The drama, which tries so hard to be uplifting that it nearly gives itself a hernia in the process, tells the story of a wealthy single father who makes the bizarre decision to spend it all on a defunct zoo. It probably doesn't hurt that Scarlett Johansson is the zookeeper that comes with the property.
Matt Damon, finally looking something close to his age thanks to his longish, unkempt hair, keeps the main character relatable, if not quite understandable. There's an endearing, almost Fitzcarraldo-like irrational obsession to his character that keeps you from rolling your eyes as he continues his silly quest to indulge his ego.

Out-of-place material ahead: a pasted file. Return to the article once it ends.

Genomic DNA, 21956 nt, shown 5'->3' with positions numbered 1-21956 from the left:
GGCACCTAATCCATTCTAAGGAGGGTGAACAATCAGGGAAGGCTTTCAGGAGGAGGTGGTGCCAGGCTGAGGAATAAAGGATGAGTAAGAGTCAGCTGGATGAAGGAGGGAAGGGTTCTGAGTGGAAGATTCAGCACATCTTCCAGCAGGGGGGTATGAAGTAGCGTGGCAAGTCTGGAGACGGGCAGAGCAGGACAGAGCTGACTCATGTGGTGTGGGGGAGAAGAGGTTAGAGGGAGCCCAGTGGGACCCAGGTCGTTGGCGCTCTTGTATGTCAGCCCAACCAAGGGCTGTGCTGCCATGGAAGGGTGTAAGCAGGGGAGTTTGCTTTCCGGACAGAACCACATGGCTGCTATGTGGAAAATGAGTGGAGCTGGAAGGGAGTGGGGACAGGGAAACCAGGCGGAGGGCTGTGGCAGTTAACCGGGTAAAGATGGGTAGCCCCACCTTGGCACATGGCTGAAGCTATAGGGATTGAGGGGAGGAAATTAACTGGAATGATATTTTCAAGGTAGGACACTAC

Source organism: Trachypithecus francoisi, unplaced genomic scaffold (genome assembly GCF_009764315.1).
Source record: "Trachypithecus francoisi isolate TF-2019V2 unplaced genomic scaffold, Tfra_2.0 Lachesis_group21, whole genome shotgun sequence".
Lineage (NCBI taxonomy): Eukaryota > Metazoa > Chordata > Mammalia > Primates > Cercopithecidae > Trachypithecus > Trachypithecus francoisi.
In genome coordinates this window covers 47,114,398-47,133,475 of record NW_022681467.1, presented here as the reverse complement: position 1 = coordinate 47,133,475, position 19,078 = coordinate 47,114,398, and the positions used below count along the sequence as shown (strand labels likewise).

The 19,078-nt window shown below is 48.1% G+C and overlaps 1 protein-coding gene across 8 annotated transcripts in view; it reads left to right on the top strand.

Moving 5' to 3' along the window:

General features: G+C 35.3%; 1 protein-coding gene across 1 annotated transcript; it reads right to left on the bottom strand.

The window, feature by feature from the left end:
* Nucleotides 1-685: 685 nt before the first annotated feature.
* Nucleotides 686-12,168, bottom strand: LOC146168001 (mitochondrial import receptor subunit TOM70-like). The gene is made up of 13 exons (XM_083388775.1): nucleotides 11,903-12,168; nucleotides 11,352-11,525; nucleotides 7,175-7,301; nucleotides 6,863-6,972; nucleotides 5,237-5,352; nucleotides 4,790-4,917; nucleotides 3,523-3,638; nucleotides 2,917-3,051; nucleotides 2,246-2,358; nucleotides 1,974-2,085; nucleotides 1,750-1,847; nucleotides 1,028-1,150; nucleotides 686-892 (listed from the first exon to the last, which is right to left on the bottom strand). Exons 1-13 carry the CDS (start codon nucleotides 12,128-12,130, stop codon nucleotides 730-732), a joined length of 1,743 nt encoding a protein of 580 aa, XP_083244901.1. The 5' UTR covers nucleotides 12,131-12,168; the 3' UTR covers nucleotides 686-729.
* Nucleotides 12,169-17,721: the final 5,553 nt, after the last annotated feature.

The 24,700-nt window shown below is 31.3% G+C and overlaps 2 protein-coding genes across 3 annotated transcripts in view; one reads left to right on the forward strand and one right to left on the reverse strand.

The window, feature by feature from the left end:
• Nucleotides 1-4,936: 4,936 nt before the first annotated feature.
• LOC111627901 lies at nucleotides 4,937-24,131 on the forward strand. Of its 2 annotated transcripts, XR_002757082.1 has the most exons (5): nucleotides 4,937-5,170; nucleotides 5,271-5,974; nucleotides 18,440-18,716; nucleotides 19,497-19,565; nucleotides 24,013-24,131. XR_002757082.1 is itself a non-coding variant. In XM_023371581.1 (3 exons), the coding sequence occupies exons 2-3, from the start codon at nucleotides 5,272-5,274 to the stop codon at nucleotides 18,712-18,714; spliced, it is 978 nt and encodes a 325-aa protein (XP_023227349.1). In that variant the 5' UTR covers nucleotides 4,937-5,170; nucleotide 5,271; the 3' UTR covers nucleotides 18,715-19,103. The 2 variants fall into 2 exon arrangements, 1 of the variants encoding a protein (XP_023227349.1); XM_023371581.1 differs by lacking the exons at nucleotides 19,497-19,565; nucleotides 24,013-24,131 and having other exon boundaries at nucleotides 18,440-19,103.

It's much the same for Crowe, who decides to adapt a strange, navel-gazing book rather than tell a personal story like the ones that gave him his stature to begin with. Then again, if Elizabethtown is the only type of personal story left in Crowe's tank, maybe it's best that he went off in this new direction.